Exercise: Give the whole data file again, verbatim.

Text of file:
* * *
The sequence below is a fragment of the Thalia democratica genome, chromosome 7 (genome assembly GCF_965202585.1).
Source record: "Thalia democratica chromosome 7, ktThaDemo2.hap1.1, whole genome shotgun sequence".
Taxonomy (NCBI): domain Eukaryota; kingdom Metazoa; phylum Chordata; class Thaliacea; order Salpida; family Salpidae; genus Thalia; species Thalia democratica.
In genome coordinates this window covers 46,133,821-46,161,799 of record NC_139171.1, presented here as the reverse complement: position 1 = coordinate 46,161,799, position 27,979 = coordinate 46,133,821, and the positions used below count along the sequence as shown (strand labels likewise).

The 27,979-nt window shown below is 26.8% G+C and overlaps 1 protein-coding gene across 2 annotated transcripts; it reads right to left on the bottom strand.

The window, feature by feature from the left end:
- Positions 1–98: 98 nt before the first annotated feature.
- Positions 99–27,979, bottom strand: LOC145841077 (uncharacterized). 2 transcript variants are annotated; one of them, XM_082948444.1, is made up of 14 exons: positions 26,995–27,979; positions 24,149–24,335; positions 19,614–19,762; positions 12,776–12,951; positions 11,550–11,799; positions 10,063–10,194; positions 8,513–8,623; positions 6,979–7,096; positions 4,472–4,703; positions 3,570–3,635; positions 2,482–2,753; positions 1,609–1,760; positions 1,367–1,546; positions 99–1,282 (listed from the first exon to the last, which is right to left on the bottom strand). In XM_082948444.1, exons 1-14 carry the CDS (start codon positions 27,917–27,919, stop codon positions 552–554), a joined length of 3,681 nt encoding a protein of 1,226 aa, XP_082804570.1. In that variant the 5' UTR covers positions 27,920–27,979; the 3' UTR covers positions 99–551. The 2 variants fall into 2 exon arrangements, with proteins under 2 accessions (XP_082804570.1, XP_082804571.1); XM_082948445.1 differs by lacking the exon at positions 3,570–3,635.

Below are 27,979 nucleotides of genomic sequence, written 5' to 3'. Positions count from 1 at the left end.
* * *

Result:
The sequence below is a fragment of the Thalia democratica genome, chromosome 7 (genome assembly GCF_965202585.1).
Source record: "Thalia democratica chromosome 7, ktThaDemo2.hap1.1, whole genome shotgun sequence".
Taxonomy (NCBI): domain Eukaryota; kingdom Metazoa; phylum Chordata; class Thaliacea; order Salpida; family Salpidae; genus Thalia; species Thalia democratica.
In genome coordinates this window covers 46,133,821-46,161,799 of record NC_139171.1, presented here as the reverse complement: position 1 = coordinate 46,161,799, position 27,979 = coordinate 46,133,821, and the positions used below count along the sequence as shown (strand labels likewise).

The 27,979-nt window shown below is 26.8% G+C and overlaps 1 protein-coding gene across 2 annotated transcripts; it reads right to left on the bottom strand.

The window, feature by feature from the left end:
- Positions 1–98: 98 nt before the first annotated feature.
- Positions 99–27,979, bottom strand: LOC145841077 (uncharacterized). 2 transcript variants are annotated; one of them, XM_082948444.1, is made up of 14 exons: positions 26,995–27,979; positions 24,149–24,335; positions 19,614–19,762; positions 12,776–12,951; positions 11,550–11,799; positions 10,063–10,194; positions 8,513–8,623; positions 6,979–7,096; positions 4,472–4,703; positions 3,570–3,635; positions 2,482–2,753; positions 1,609–1,760; positions 1,367–1,546; positions 99–1,282 (listed from the first exon to the last, which is right to left on the bottom strand). In XM_082948444.1, exons 1-14 carry the CDS (start codon positions 27,917–27,919, stop codon positions 552–554), a joined length of 3,681 nt encoding a protein of 1,226 aa, XP_082804570.1. In that variant the 5' UTR covers positions 27,920–27,979; the 3' UTR covers positions 99–551. The 2 variants fall into 2 exon arrangements, with proteins under 2 accessions (XP_082804570.1, XP_082804571.1); XM_082948445.1 differs by lacking the exon at positions 3,570–3,635.

Below are 27,979 nucleotides of genomic sequence, written 5' to 3'. Positions count from 1 at the left end.